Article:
The discussion on Tuesday will focus on Central Falls, but there isn’t a man, woman or child in the state of Rhode Island who doesn’t have a stake in this one way or another.
The big Voter ID deal
The thing about Voter ID is that both sides of the contentious and often emotional debate make way too big a deal about it.
The voter fraud it is ostensibly meant to address is an overblown bogeyman. The burden it supposedly places on potential voters is wildly exaggerated as well.
It probably isn’t that bad an idea to make sure that people lining up to vote are who they say they are. But it probably will depress turnout a little bit among some people who will find arranging an ID too much of a hassle, especially come 2014 when a photo ID will be required. Before then, pretty much anything that has your name on it will do.
My question is: why in Rhode Island?
Requiring voters to show identification is a tactic being used around the country by Republican state legislatures and governors to suppress turnout among groups — minorities, students, the working poor — that traditionally vote Democratic.
But Rhode Island is a heavily Democratic state, and the Voter ID bill was introduced by two Democratic legislators — Woonsocket Rep. Jon Brien (OK, he is pretty Republican for a Democrat, but he does carry a “D” after his name) and Providence Sen. Harold Metts (whose liberal Democratic credentials are unquestionable, except on a few “social issues”) — and signed into law by Lincoln Chafee, an Independent (former Republican) governor who nevertheless usually bats from the left side of the plate.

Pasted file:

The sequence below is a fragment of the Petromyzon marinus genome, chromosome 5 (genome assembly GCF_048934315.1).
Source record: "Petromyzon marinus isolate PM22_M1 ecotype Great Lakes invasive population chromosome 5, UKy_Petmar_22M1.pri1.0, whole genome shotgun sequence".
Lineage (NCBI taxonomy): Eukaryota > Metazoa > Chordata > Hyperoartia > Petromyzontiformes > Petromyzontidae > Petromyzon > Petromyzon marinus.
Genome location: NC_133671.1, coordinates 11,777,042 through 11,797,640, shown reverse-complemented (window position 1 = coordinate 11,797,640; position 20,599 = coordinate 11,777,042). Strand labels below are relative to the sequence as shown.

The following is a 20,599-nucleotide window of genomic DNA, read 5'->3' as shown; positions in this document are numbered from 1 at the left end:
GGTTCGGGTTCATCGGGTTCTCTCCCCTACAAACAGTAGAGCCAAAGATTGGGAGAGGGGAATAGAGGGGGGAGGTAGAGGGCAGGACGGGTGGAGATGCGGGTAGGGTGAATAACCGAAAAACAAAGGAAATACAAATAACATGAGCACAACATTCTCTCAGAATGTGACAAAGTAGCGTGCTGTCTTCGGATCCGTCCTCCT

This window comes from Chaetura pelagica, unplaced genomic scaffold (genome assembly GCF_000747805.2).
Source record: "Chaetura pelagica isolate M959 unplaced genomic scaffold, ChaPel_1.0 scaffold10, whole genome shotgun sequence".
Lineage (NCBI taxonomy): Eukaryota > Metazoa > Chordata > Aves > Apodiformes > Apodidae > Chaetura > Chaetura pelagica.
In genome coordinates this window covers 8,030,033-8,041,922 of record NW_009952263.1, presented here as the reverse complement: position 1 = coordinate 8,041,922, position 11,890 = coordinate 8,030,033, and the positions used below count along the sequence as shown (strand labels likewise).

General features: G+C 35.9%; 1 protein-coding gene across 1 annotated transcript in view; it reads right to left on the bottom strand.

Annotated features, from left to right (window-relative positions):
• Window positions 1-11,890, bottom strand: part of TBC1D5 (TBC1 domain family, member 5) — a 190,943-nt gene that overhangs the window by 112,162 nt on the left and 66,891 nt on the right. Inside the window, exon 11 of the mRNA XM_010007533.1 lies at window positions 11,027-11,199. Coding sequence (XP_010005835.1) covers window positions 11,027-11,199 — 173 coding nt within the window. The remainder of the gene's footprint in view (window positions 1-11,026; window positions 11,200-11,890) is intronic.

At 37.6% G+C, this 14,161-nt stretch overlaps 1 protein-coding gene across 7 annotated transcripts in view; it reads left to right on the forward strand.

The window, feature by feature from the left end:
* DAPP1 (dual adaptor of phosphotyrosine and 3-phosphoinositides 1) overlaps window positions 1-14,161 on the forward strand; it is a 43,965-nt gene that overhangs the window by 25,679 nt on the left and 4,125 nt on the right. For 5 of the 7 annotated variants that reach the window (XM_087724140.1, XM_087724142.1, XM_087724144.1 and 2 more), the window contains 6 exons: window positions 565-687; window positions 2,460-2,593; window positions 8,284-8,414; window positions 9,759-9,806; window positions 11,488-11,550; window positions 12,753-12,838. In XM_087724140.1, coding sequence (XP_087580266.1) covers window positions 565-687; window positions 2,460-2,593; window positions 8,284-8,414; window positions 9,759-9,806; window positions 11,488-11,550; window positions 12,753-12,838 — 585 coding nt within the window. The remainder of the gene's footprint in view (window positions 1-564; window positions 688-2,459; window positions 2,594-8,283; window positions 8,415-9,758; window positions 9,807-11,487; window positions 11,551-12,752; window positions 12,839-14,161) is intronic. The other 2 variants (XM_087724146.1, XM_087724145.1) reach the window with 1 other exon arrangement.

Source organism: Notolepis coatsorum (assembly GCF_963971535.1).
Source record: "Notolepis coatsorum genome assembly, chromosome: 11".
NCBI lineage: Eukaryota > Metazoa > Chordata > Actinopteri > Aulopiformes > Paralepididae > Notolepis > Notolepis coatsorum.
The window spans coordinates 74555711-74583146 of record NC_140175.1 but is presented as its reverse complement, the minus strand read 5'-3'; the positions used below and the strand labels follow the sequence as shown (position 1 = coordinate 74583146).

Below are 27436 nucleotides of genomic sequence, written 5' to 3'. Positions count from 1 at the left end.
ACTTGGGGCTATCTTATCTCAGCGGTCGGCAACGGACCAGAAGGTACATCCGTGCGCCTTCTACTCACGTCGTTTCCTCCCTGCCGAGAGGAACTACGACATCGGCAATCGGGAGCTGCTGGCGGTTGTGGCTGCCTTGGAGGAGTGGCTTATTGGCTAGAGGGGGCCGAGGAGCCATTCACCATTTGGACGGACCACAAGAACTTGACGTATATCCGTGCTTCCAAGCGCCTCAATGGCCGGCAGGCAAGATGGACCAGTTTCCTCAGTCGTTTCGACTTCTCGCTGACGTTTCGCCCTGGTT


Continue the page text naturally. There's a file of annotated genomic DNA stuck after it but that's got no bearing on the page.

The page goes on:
So now requiring voters to show identification is the law of the land, for good or ill. My guess is that it will be implemented without any problem and become a non-issue in a few election cycles. It isn’t a bad law as much as it is an unnecessary one, but having unnecessary laws on the books isn’t all that healthy for a body politic.
Atta boy, Henry
I can’t let the 2010 session of the General Assembly fade into history without a shout-out to Henry Shelton.
After years, probably more than a decade, of absolutely tireless, relentless effort on Henry’s part, the legislature finally passed what he always called the PIPP (Percentage of Income Payment Plan) program.
You could never get Shelton, the honcho of Pawtucket’s George Wiley Center, to stop talking about the PIPP program. Even when he had called a press conference on another issue — Food Stamps or some welfare program — he would always find a way to bring up the PIPP program.
Ask Henry what time it is, and he would tell you it was time to pass the PIPP program. Ask him about the weather and he would tell you it would be sunnier for poor people if you passed the PIPP program.
Poor health sidelined Henry for a lot of this General Assembly session, but the passage of the PIPP program cannot be seen as anything but a tribute to his dogged determination in fighting on this issue.
This means that low-income utility customers will now pay a percentage of their income for their gas and electric bill, rather than the normal rates for metered usage, which was too steep for many and caused thousands to have their gas or electricity or both shut off. The percentages they pay will be on a sliding scale depending on their income level.
Wasn’t it nice of National Grid to give poor people a break like that? Well, no. The difference between the low-income customer’s actual usage and the amount he or she pays will be gouged out of the hides of other utility customers, residential commercial and industrial.
But if that means all Rhode Islanders will be able to keep their lights on, heat their homes and cook their food, then that is a good thing.
Good for you, Henry.